An hour and a half flight to the west of the capital Astana brings you to the Aktobe oblast (region) of Kazakhstan – where you will find yourself at the intersection of air, rail, and highway routes leading to Russia, Uzbekistan, and the Caspian Sea.
Aktobe is rich in natural resources, with some 340 mineral deposits, including oil, gas, ferroalloys, copper, and gold, not to mention the world’s second largest deposits of chrome. As a result, agriculture, trade, transport, construction and manufacturing are all important drivers of the local economy. And, the region shows potential for economic impact at the national level.
“The region has every chance of becoming an engine of national economic development and playing a key role in achieving regional balance,” said Ato Brown, World Bank Country Manager for Kazakhstan, at a meeting recently with Berdybek Saparbayev, the Governor of Aktobe oblast.
In turn, the Governor mentioned nationwide projects, financed by the World Bank, that are of significant benefit to the people of Aktobe region in the areas of health, education, and energy efficiency.
The World Bank is also providing support to the local administration in developing a “Strategy and Action Plan” for Aktobe that focuses on enhancing public services and economic diversification.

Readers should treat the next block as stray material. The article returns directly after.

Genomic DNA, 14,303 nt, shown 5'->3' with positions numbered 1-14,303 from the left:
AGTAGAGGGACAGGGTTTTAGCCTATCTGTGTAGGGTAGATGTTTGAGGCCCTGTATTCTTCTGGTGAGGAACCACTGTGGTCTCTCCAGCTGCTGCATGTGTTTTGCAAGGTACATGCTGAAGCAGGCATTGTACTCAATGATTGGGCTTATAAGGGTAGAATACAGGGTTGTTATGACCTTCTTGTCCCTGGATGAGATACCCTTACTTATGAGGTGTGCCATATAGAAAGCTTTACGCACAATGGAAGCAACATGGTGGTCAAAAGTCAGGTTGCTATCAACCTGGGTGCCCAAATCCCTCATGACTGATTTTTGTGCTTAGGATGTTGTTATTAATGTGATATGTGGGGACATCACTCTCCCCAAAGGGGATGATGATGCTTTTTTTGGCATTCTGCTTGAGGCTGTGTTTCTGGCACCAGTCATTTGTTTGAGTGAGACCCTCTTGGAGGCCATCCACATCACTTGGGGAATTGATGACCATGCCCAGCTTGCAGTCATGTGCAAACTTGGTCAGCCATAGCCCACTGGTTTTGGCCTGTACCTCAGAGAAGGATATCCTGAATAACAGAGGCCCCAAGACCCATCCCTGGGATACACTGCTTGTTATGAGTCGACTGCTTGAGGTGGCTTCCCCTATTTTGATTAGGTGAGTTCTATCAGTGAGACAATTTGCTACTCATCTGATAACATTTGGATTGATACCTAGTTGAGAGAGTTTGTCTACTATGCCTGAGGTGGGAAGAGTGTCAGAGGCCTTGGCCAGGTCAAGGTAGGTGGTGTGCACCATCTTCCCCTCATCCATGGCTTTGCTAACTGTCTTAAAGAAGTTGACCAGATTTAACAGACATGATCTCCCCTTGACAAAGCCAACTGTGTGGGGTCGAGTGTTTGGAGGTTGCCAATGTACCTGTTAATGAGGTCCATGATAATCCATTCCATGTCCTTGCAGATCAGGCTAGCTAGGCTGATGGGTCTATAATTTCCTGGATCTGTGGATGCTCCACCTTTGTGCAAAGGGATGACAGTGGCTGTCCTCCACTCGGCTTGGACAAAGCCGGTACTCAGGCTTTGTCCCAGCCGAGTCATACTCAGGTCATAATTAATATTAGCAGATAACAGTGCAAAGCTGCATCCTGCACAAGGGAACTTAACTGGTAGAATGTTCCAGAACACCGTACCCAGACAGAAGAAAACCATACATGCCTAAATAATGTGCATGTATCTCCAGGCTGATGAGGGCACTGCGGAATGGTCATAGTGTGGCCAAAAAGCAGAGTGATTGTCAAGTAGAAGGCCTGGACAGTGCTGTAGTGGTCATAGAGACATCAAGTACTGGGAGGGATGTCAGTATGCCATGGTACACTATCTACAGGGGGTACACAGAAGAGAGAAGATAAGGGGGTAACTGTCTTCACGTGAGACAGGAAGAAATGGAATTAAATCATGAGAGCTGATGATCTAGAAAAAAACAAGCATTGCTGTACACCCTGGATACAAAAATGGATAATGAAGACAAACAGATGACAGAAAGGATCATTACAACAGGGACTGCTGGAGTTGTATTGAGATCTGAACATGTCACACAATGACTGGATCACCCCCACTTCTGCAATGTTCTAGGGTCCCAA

Ato Brown also attended the annual “Aktobe Invest Forum”, which is an important avenue for promoting new investment opportunities among potential local and foreign investors. Investment preferences – including exemption from customs duties, privileges on land tax and property tax, state grants and industrial privileges – create very attractive conditions for direct investment.
Speaking at the Forum, Ato Brown highlighted the need for continued Doing Business reforms, capacity building, and social modernization.
One should mention, that with a steady population growth of 1.3%, the Aktobe region has a very young workforce: 60% of which is under 35 years. As such, education and skills development are paramount for the region.
In 2013, under the World Bank-supported Technical and Vocational Education Project, four colleges from Aktobe region participated in a grant program focused on institutional development. Grants in the amount of US$ 380,000 each helped to conduct in-country and abroad teacher training, upgrade or purchase new laboratory equipment, and attract technical assistance in modular programs development.
This institutional development also allowed for a change in the work model with the private sector: from donation to mutually beneficial partnership. Every year, some 260 graduates go directly to local partners such as factories and plants.
Among 15 colleges around the country, the Aktobe College of Construction and Business was selected to become a Resource Center of excellence, and to share its experiences with other colleges in the region. In addition, the college provided qualification improvement for many adults who decided to change profession.
In Aktobe region today, a visitor can easily sense the vibrant pace of development. Going forward, with sustained governance, the region can increasingly become a center for interregional cooperation, a transport and logistics hub, and a source of highly-skilled workers for the country at large.